• Acidic products. Acidic products (like white vinegar or lemon juice) are fantastic natural cleaners, but their low pH levels mean that they can damage the vinyl’s protective coating. However, this is usually only when they are used undiluted and excessively, but you should still avoid using them. 
  • Isopropyl alcohol. This product is an effective disinfectant and can effortlessly lift grime off vinyl. Unfortunately, like acidic cleaners, it can also remove your record’s protective coating. 
  • Abrasive cloths or sponges. If your vinyl is caked in grime, it can feel tempting to give it a thorough clean with an abrasive cleaning tool. Unfortunately, they can scratch your record, negatively impacting your music quality. 

Reasons to Clean Your Vinyl Records

Cleaning your vinyl records can seem like a drag, but any avid vinyl collector will tell you that it’s vital.

Here are some compelling reasons to clean your vinyl regularly: 

Vinyl Records are Valuable

Vinyl records can cost a lot of money and are often regarded as high-value and collector’s items. In addition, vinyl records have not been mass-produced for several decades now, and are now considered something special and vintage. 

Gently cleaning them regularly can help preserve them for many years to come. 

The emotional value of those records is exactly why you should take care of them. After all, who knows, you might be able to pass the records on to your children one day!  

Read this article if you want to learn more about why you’re supposed to clean your vinyl records. 

Vinyl Records Attract a Lot of Dust

Vinyl records are non-conductive, which is why they’re often charged with static electricity. This static charge can be a severe problem for the quality of your vinyl records, as it can affect the sound of whatever you’re playing.

Objects with a high static charge attract a lot of dust. As you probably already know, dust on records will settle into the grooves and can affect the sound quality. Moreover, a large accumulation of dust can cause permanent damage to your vinyl records. 

You can buy the Anti-Static Vinyl Record Cleaner Brush on This tool cleans vinyl records and helps eliminate static charge simultaneously. The brush can clean dirt without scratching the records and is made with conductive synthetic fibers. You can read more about how to remove static from vinyl records in this article that I wrote. 

Dirt Build-Up Can Scratch the Record

Any debris on your records can cause scratches, eventually leading to crackling sounds and skipping in the music. That’s why keeping your vinyl records clean and handling them with care is vital. You might not even notice that your vinyl records are dirty until you clean them. 

Using protective sleeves is an excellent way to minimize the amount of dirt your vinyl records can come into contact with, but it’s impossible to keep them 100% clean at all times. Regular cleaning is advised if you know how to do it without damaging your prized vinyl records.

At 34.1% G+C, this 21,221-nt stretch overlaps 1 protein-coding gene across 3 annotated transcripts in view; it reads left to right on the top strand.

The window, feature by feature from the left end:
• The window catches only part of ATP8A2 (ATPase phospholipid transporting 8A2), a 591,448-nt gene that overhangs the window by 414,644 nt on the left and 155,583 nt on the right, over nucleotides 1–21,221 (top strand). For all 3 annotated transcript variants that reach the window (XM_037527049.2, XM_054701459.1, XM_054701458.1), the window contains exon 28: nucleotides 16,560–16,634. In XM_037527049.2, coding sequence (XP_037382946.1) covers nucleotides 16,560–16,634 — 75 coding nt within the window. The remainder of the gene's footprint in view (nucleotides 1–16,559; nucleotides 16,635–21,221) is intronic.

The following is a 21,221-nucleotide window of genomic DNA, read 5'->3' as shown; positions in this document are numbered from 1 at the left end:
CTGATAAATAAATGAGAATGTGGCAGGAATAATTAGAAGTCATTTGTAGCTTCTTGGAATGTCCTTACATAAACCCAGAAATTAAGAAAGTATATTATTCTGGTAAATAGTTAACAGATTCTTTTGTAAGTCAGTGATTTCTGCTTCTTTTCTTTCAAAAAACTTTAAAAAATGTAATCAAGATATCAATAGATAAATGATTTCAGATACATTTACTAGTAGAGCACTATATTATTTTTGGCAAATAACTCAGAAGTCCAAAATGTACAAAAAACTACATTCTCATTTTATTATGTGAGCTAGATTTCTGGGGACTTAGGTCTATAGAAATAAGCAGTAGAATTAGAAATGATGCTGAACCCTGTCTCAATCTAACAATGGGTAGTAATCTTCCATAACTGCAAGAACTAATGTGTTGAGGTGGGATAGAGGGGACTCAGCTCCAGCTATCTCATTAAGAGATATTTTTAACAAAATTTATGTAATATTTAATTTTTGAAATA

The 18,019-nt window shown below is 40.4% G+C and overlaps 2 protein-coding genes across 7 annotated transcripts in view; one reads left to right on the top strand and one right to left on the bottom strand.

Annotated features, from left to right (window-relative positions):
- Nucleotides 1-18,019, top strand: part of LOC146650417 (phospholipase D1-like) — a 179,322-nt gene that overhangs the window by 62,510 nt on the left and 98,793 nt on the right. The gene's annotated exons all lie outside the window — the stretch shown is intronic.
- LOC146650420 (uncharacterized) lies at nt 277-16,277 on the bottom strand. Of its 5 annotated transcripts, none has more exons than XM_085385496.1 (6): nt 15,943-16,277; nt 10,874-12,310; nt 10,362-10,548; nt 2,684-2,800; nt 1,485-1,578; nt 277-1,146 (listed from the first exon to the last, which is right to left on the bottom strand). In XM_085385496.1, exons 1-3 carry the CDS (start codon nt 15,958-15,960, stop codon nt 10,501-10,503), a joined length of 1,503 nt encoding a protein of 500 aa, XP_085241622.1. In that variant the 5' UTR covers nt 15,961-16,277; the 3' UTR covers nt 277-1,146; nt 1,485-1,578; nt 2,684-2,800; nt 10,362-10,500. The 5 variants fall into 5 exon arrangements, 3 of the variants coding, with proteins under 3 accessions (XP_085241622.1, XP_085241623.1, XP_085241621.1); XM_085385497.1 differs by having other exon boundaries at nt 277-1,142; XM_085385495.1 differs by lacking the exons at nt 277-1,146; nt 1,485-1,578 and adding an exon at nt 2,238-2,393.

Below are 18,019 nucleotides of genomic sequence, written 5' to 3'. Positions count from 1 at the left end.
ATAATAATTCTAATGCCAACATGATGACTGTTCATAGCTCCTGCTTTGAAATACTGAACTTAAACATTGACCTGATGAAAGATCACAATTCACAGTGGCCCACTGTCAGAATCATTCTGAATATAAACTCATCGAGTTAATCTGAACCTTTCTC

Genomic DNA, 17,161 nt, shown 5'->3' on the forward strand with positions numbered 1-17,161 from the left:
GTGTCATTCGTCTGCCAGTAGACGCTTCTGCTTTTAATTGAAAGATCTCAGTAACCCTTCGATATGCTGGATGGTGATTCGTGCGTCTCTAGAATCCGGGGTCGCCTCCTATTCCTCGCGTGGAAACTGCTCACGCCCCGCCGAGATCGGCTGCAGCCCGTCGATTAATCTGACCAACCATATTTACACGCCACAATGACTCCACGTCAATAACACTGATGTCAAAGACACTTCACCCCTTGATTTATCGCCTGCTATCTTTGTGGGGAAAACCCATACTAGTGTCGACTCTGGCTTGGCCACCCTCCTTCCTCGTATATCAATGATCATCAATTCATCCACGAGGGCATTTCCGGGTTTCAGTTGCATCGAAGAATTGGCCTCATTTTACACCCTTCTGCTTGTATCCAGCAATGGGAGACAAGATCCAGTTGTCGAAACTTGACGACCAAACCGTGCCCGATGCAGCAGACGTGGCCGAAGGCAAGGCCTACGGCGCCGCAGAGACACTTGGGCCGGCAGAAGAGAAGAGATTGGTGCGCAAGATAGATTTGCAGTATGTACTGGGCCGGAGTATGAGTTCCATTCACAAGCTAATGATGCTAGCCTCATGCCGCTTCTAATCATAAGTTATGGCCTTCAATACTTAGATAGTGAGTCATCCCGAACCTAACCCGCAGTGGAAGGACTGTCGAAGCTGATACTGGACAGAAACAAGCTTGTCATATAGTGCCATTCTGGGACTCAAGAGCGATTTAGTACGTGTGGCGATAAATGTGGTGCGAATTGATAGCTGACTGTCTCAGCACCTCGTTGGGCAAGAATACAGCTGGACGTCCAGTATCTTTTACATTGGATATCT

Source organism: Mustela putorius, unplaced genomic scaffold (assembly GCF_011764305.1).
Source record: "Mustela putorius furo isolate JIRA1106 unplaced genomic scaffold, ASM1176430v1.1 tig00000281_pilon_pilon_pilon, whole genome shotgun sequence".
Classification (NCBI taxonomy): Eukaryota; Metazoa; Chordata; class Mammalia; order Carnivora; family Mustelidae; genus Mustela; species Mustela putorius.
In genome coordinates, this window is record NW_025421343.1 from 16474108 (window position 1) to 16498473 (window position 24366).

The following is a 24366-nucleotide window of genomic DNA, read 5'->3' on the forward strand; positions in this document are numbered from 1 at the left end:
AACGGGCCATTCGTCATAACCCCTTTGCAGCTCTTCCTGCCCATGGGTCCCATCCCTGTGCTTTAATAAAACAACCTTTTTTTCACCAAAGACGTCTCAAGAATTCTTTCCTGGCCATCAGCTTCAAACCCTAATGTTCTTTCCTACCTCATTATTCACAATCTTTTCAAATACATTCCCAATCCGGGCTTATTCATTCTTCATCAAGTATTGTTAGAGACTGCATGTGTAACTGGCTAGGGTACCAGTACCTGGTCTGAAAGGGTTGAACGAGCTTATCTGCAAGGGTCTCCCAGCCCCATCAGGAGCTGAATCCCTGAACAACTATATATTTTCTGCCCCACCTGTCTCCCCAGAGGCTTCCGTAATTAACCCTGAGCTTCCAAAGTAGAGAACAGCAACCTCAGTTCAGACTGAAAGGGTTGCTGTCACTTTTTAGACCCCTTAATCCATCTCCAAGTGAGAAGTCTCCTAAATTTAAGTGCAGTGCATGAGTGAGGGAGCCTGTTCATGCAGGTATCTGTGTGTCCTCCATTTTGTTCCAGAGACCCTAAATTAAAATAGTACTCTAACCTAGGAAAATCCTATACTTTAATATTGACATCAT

Cleaning Helps Maintain the Audio Quality

Vinyl has a distinctive scratchy sound, but excess dirt or dust can exacerbate it and negatively impact the record’s sound quality. 

It’s good practice to give your record a quick dust before placing it back in its protective sleeve. Record sleeves are usually tight-fit, and they can press any dust or dirt into the record. 

What To Do if Your Records Were Left in the Rain

If you have accidentally left your vinyl records out in the rain, it’s not the end of the world. The only part likely to be damaged is the paper label in the center. 

Here’s what you should do after discovering your records were left in the rain: 

  1. Gently remove any visible dirt or vegetation.
  2. Using a clean microfiber cloth, gently wipe the record until it feels dry, avoiding the paper label. 
  3. Gently pat the label but don’t wipe it, as this could smudge the wet ink. 
  4. Allow your record to air dry in a well-ventilated place.   

Can Mold Grow on Vinyl Records?

Mold can grow on vinyl records. Plastics are very durable, but mold can grow on them when they are continuously exposed to a lot of moisture. 

Although plastic is very durable, it’s not advisable to allow mold to grow on your delicate vinyl records. The additives in plastic usually aren’t as durable, and the mold can cause them to break down. Mold is more likely to grow in the grooves of vinyl records, making it impossible for your record player to play the music on it.  

You can prevent mold formation by always gently drying your vinyl records if they get wet. You should also avoid storing them in a humid environment. 


The good news is that vinyl records can get wet without sustaining damage; however, this doesn’t mean you should be careless with your valuable pieces around liquids either. While you can use a bit of (preferably distilled) water to clean vinyl, you shouldn’t expose the material to too much moisture, as you’ll raise mold growth. Mold can end up destroying your vinyl records altogether. 

There are also other ways to clean vinyl records, including with a vacuum attachment, microfiber cloth, and record-cleaning machines. You can also clean the records with different substances, like specifically-designed cleaning solutions.